“It’s an unfortunate situation and obviously Metro should reimburse those individuals, but in an operating budget of $1.8 billion this is, I mean, this is insignificant almost in scope of Metro’s annual operating budget,” said Goldman, who chairs the panel’s finance committee.

Metro relies on distance-based measurements to calculate its fares. Riders pay a flat fare for the first three miles of a trip, an additional charge for each of the next three miles, and a further per-mile charge for every mile exceeding six miles — with a cap of $6, according to the agency’s final report on station distances. Fares also are broken down into peak and off-peak fares.

Following the discovery of the problem, Metro hired an outside engineering firm, Aecom, to recalculate the distances so it could establish the proper fares.

“The minor discrepancies . . . are related to geospatial errors that ultimately impact the points from which distances are calculated,” Metro’s report says. Research “found that the platform locations for several stations were not in their correct geospatial locations in the data [the planning office] used for Metrorail fare calculations, including Eisenhower Ave and the five new Silver Line Phase 1 stations. Additionally the team found that the track centerline was never adjusted to account for the [2004] opening of the NoMa-Gallaudet station.”

The report also notes: “In some cases, customers traveling one additional station experience a noticeable decrease in fare.”

In all, Metro concludes, hundreds of thousands of riders annually had been charged the wrong fare — some paying up to 35 cents too much and others paying up to 55 cents too little per trip, while the majority of fares were off by 5 to 10 cents. Metro lost $124,000 because of the issue during fiscal 2016, when more than 14 million trips were calculated with incorrect fares, according to the report.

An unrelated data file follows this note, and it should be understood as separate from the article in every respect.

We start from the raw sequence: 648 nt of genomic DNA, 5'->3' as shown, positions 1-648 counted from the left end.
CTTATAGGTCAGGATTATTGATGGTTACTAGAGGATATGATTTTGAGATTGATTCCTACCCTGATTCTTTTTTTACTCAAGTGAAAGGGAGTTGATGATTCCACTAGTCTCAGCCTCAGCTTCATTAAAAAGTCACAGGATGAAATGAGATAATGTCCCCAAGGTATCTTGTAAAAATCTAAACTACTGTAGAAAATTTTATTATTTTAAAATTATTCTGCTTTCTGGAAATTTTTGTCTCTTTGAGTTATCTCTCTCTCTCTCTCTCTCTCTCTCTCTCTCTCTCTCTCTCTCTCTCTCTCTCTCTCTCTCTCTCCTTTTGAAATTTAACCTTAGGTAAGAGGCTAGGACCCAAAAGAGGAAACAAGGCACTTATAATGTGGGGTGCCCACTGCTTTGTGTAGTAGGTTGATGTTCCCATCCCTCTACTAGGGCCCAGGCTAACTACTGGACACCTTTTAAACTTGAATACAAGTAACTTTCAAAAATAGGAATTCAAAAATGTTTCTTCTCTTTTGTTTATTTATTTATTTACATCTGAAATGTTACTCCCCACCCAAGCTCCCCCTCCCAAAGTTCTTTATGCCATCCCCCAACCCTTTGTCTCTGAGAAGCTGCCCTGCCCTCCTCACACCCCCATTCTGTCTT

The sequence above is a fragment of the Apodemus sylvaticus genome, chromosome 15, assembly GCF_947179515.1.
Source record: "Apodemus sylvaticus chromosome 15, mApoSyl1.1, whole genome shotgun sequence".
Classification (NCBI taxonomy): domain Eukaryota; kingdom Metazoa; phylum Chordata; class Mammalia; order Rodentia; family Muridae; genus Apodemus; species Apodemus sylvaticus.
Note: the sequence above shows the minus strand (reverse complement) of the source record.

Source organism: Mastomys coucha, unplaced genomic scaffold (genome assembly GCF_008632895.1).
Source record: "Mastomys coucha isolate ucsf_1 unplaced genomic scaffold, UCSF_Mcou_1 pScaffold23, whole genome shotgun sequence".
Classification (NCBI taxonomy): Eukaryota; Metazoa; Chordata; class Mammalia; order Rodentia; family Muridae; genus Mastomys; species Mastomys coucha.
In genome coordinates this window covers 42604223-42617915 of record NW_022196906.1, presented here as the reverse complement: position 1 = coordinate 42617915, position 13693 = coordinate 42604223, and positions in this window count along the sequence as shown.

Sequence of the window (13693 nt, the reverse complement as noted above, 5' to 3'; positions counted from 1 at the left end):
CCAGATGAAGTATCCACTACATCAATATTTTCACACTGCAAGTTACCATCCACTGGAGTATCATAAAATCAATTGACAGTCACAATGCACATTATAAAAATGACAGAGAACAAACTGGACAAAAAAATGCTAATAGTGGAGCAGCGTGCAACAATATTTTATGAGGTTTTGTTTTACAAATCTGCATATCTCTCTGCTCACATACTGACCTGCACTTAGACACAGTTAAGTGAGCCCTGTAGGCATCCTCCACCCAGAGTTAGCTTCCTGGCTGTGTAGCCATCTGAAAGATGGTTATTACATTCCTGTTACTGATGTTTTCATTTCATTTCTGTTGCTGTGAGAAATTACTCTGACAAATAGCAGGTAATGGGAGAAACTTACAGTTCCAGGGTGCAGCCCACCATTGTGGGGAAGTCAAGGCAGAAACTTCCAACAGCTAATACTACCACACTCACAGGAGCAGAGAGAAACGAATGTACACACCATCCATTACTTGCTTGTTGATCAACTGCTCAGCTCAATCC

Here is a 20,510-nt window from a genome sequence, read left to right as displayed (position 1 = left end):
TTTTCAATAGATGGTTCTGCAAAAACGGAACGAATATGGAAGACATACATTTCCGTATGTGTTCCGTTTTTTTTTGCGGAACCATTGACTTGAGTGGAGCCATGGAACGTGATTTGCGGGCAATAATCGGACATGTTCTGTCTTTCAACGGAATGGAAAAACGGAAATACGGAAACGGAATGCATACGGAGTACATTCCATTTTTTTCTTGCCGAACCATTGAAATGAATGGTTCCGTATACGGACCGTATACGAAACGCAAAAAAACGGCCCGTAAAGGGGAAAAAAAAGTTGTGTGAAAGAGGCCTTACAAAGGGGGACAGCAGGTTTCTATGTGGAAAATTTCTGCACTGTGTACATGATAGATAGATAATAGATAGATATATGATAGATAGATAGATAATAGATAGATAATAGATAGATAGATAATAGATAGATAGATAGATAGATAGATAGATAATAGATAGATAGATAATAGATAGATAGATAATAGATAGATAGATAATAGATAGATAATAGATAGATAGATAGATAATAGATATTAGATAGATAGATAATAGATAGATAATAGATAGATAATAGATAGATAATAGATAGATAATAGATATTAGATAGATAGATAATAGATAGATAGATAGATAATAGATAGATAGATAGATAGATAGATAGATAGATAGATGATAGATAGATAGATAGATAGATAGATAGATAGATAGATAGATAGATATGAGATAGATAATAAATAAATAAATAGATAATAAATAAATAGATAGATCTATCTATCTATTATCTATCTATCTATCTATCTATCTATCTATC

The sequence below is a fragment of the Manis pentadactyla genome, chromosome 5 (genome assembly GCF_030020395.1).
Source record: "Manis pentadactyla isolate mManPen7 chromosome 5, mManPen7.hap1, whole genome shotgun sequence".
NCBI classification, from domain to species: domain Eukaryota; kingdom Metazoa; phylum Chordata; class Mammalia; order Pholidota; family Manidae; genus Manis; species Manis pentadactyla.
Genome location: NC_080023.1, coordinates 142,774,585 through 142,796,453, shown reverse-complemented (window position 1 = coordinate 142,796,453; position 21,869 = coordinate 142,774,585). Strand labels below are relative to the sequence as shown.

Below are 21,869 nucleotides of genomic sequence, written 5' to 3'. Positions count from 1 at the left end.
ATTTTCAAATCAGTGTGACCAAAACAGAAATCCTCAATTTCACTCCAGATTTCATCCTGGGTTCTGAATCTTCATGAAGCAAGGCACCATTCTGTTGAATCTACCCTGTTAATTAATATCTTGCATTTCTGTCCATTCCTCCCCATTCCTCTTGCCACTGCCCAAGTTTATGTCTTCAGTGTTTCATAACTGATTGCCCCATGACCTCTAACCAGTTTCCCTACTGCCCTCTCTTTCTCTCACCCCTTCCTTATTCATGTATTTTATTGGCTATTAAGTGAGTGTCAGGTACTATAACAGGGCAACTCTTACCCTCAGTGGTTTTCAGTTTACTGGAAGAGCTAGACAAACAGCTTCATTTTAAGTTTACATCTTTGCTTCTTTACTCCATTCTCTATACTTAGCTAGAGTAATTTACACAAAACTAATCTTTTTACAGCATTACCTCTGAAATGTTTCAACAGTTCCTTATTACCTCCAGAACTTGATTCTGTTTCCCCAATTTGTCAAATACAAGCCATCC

“On the whole, these discrepancies were in the customer’s favor,” Stessel said. “Among customers who were overcharged, the amount we’re talking about was [a] nickel in 97.8 percent of cases.”

Metro said the corrected fares affected fewer than 5 percent of its rail trips overall. But the analysis details how widespread the problem was for Green Line riders and those on newer and otherwise newly modified segments.

Seven of the top 10 stations with the most destination-station fare errors were on the Green Line, according to the analysis. For example, from Branch Avenue, travel to 62 of the 90 destination stations resulted in fare calculation errors.

That means during the October 2016 morning rush, 71,000 rush-hour trips were taken with incorrect fares, and in total 13,000 SmarTrip cards were charged an incorrect fare.

Columbia Heights was second, with 35 destinations that had the wrong fares and a total of 26,000 trips and 6,000 SmarTrip cards that were assessed incorrectly.

Greenbelt, Southern Avenue, Silver Spring, Georgia Avenue-Petworth, Glenmont, Fort Totten, Franconia-Springfield and Prince George’s Plaza were the other eight stations most affected. In October 2016, the agency concluded, more than 265,000 SmarTrip users were incorrectly charged.

This story has been updated.